Mourning Payal Tadvi

Urvashi Butalia | Updated on June 28, 2019 Published on June 28, 2019

Anti-hubris: The suicide of Payal Tadvi, a postgraduate medical student attached to a Mumbai hospital, yet again exposes the scourge of prejudice   -  vibhav birwatkar

In an ideal world, we would be cheering a woman like the young doctor who rose above her social background to realise her dream

For the last few weeks I haven’t been able to get Payal Tadvi out of my mind. I keep thinking, again and again, what sort of dark space this young woman of 26 had descended into that it led her to take her life. And I also think of how short public memory is, because that decision of hers — made out of anger, frustration or some desperation we will never know of — has already become a thing of the past.

Last week, I sat in on a student convocation at a university near Delhi where I teach a short course. The hall where the nearly 300 graduating students had gathered for the ceremony was abuzz with excitement. Parents, siblings, grandparents, friends — all jostled with each other for space as the newly minted graduates re-pleated saris, styled turbans, adjusted veshtis and then queued up to receive their degrees.

Tadvi must have been part of just such a convocation not so long ago. Excitement, joy, nervousness, a kind of fear of what lay ahead and yet a sense of finally having made it... her heart must have been filled with these emotions.

Perhaps there was something else too — something that does not occur to those who take privilege, achievement and their expected outcome — success — for granted. It probably was the knowledge that the place where she stood was not just her own but that of her community too.

India’s former chief economic adviser Arvind Subramanian was the chief guest at the convocation I was at. He spoke to the students about the choices and responsibilities that lay ahead of them. He referred to the fewer choices and opportunities that the people of his generation had.

Recent developments have cracked open a world of aspirations, one where dreaming, reaching for the sky, wanting to do not one but many things, seem achievable. Yet, the challenges are not small. Artificial intelligence and robotisation, for example, are taking away jobs. Borders are shutting off spaces just as movement is becoming a constant.

As I listened, my thoughts turned again to Tadvi. For this young woman, this is precisely how the world must have seemed when she began to work towards her dream. What had eluded her parents’ generation, seemed to be within her reach. Also, her marriage to a colleague must have filled her life with more hope. But she had not bargained for the one thing that defeated her: The irrationality of prejudice, the violence and hatred of caste, the hubris of class. Her colleagues — all women — displayed this in ample measure. And a valuable young life was lost.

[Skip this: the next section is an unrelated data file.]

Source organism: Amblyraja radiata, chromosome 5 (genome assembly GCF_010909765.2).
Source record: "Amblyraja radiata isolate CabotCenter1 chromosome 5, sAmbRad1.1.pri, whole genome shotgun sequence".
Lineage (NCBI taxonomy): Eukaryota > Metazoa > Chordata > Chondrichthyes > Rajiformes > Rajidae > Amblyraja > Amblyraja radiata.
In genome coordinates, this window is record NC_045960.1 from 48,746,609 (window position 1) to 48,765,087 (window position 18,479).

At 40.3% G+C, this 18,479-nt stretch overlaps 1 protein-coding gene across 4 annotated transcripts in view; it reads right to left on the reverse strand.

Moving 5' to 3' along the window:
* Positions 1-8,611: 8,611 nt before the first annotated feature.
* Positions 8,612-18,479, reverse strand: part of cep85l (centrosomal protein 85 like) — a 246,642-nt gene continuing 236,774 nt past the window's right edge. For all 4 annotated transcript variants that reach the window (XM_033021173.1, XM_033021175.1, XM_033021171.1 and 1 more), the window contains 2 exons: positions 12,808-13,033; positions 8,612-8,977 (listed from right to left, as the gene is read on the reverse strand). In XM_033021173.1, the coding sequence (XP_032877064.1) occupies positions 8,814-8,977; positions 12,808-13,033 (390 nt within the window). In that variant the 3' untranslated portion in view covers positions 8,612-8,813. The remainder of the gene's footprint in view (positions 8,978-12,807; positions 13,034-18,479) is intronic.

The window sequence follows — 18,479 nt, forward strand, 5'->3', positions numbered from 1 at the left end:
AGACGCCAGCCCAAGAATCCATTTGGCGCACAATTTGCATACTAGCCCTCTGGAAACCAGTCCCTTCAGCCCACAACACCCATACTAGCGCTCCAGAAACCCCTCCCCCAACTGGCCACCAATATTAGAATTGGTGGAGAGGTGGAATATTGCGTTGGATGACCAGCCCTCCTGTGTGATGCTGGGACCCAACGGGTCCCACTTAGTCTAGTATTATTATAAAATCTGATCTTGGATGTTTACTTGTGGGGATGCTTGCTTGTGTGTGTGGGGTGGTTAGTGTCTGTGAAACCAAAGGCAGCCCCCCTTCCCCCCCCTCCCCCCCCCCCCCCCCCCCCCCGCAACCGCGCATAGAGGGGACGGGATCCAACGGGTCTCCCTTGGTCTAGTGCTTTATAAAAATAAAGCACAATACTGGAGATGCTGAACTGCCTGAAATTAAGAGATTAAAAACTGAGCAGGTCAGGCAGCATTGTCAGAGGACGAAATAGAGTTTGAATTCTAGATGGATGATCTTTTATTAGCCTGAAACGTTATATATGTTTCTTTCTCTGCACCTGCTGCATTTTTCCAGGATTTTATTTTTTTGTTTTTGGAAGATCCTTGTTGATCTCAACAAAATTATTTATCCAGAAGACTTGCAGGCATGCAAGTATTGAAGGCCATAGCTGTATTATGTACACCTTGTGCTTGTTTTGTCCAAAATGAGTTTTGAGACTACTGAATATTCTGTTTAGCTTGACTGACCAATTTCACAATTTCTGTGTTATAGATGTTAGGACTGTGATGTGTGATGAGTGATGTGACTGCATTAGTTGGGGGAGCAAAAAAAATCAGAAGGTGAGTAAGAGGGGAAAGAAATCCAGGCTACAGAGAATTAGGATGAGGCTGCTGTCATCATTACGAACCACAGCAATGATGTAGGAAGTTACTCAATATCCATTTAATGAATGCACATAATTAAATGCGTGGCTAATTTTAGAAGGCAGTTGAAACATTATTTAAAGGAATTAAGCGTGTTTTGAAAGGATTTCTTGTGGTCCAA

Will this be a lesson to us? I hate to say this, but no. Prejudice, hatred and violence have become so much a part of our lives that we tend to not pay them attention. But it’s not just that. There is also something else that is increasingly worrying: For many who do not come from privilege (and, sometimes, even those who do), the extreme step of taking their own lives seems the only way of drawing attention to injustice.

I’ve often wondered at this. Somehow the thread that holds them to life is so tenuous, its hold so fragile, and yet so precious, that it’s the one thing they seem to have to bargain with an unjust world, the one weapon they can use. In the collective clamour that is so much a part of our internet-led lives today, the reality that lies beneath is of a deep aloneness.

Tadvi’s story keeps coming back to me for another reason. I’m not sure if this is illusion or reality, but, increasingly, I find parents, particularly the poor, desirous of helping daughters achieve their dreams.

Back from the convocation, and talking to the painter working on the walls in my house, I listened to his story.

“I have only one daughter,” he said, “and she has just qualified to become a junior nurse midwife. I want her to be close to her mother in the village for a few years and then come to Delhi to see what a big city is like. To live here and make her life as an independent woman.”

Independence, a job, a life of her own — this is something that parents now dream of for their daughters too.

In an ideal world, we would be cheering these women, not mourn them.

Urvashi Butalia   -  BUSINESS LINE


Urvashi Butalia is an editor, publisher and director of Zubaan; email at

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Published on June 28, 2019
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